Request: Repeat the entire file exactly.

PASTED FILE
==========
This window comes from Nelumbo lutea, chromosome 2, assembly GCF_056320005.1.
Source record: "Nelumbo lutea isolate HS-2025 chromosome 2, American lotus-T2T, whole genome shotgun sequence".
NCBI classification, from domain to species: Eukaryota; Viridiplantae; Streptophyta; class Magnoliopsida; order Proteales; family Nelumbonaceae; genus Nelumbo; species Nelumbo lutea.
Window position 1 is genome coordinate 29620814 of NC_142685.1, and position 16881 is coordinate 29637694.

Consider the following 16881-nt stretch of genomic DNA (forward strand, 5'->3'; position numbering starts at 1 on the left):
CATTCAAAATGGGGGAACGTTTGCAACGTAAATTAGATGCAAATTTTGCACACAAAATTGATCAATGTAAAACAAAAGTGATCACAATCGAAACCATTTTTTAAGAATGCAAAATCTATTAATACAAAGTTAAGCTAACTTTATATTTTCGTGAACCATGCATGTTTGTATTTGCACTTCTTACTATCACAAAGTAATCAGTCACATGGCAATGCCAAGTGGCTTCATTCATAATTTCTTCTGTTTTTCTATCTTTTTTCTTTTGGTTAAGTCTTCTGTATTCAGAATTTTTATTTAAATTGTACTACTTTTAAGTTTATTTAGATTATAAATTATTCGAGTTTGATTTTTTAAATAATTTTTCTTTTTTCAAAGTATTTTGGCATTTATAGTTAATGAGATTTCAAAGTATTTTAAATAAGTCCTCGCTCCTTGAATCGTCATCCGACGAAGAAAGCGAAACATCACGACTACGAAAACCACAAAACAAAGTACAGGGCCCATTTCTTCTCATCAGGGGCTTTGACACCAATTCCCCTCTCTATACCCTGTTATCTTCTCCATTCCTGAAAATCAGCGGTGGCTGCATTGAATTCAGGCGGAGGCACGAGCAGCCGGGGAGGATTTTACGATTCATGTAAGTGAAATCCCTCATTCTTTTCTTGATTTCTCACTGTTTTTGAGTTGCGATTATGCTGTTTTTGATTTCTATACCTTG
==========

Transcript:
This window comes from Nelumbo lutea, chromosome 2, assembly GCF_056320005.1.
Source record: "Nelumbo lutea isolate HS-2025 chromosome 2, American lotus-T2T, whole genome shotgun sequence".
NCBI classification, from domain to species: Eukaryota; Viridiplantae; Streptophyta; class Magnoliopsida; order Proteales; family Nelumbonaceae; genus Nelumbo; species Nelumbo lutea.
Window position 1 is genome coordinate 29620814 of NC_142685.1, and position 16881 is coordinate 29637694.

Consider the following 16881-nt stretch of genomic DNA (forward strand, 5'->3'; position numbering starts at 1 on the left):
CATTCAAAATGGGGGAACGTTTGCAACGTAAATTAGATGCAAATTTTGCACACAAAATTGATCAATGTAAAACAAAAGTGATCACAATCGAAACCATTTTTTAAGAATGCAAAATCTATTAATACAAAGTTAAGCTAACTTTATATTTTCGTGAACCATGCATGTTTGTATTTGCACTTCTTACTATCACAAAGTAATCAGTCACATGGCAATGCCAAGTGGCTTCATTCATAATTTCTTCTGTTTTTCTATCTTTTTTCTTTTGGTTAAGTCTTCTGTATTCAGAATTTTTATTTAAATTGTACTACTTTTAAGTTTATTTAGATTATAAATTATTCGAGTTTGATTTTTTAAATAATTTTTCTTTTTTCAAAGTATTTTGGCATTTATAGTTAATGAGATTTCAAAGTATTTTAAATAAGTCCTCGCTCCTTGAATCGTCATCCGACGAAGAAAGCGAAACATCACGACTACGAAAACCACAAAACAAAGTACAGGGCCCATTTCTTCTCATCAGGGGCTTTGACACCAATTCCCCTCTCTATACCCTGTTATCTTCTCCATTCCTGAAAATCAGCGGTGGCTGCATTGAATTCAGGCGGAGGCACGAGCAGCCGGGGAGGATTTTACGATTCATGTAAGTGAAATCCCTCATTCTTTTCTTGATTTCTCACTGTTTTTGAGTTGCGATTATGCTGTTTTTGATTTCTATACCTTG